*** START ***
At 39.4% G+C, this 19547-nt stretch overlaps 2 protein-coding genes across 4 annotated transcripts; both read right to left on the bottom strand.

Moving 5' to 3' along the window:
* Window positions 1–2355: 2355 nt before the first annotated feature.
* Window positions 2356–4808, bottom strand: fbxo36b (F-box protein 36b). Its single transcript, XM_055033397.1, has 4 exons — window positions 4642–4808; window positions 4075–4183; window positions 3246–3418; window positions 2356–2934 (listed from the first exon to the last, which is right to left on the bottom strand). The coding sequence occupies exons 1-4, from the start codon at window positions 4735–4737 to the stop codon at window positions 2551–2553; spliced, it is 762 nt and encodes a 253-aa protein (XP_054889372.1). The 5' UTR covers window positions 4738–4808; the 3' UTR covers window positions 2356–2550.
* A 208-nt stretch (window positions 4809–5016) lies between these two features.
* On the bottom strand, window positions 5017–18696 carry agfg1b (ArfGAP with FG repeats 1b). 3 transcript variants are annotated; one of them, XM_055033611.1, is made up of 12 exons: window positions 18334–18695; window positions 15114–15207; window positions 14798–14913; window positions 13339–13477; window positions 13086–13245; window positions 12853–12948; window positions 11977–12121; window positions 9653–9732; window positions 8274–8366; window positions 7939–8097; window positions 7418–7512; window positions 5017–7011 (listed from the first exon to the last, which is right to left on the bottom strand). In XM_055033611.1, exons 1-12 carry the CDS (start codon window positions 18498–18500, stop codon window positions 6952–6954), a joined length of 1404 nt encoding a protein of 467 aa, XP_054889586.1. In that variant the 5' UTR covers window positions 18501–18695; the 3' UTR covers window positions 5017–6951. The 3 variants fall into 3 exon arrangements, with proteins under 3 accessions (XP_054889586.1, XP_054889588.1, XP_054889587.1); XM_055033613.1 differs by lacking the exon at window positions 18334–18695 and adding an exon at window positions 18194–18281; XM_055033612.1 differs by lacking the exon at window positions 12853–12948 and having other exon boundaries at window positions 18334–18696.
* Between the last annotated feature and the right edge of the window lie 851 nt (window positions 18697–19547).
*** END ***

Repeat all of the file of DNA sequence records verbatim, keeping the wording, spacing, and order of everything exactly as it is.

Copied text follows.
At 39.4% G+C, this 19547-nt stretch overlaps 2 protein-coding genes across 4 annotated transcripts; both read right to left on the bottom strand.

Moving 5' to 3' along the window:
* Window positions 1–2355: 2355 nt before the first annotated feature.
* Window positions 2356–4808, bottom strand: fbxo36b (F-box protein 36b). Its single transcript, XM_055033397.1, has 4 exons — window positions 4642–4808; window positions 4075–4183; window positions 3246–3418; window positions 2356–2934 (listed from the first exon to the last, which is right to left on the bottom strand). The coding sequence occupies exons 1-4, from the start codon at window positions 4735–4737 to the stop codon at window positions 2551–2553; spliced, it is 762 nt and encodes a 253-aa protein (XP_054889372.1). The 5' UTR covers window positions 4738–4808; the 3' UTR covers window positions 2356–2550.
* A 208-nt stretch (window positions 4809–5016) lies between these two features.
* On the bottom strand, window positions 5017–18696 carry agfg1b (ArfGAP with FG repeats 1b). 3 transcript variants are annotated; one of them, XM_055033611.1, is made up of 12 exons: window positions 18334–18695; window positions 15114–15207; window positions 14798–14913; window positions 13339–13477; window positions 13086–13245; window positions 12853–12948; window positions 11977–12121; window positions 9653–9732; window positions 8274–8366; window positions 7939–8097; window positions 7418–7512; window positions 5017–7011 (listed from the first exon to the last, which is right to left on the bottom strand). In XM_055033611.1, exons 1-12 carry the CDS (start codon window positions 18498–18500, stop codon window positions 6952–6954), a joined length of 1404 nt encoding a protein of 467 aa, XP_054889586.1. In that variant the 5' UTR covers window positions 18501–18695; the 3' UTR covers window positions 5017–6951. The 3 variants fall into 3 exon arrangements, with proteins under 3 accessions (XP_054889586.1, XP_054889588.1, XP_054889587.1); XM_055033613.1 differs by lacking the exon at window positions 18334–18695 and adding an exon at window positions 18194–18281; XM_055033612.1 differs by lacking the exon at window positions 12853–12948 and having other exon boundaries at window positions 18334–18696.
* Between the last annotated feature and the right edge of the window lie 851 nt (window positions 18697–19547).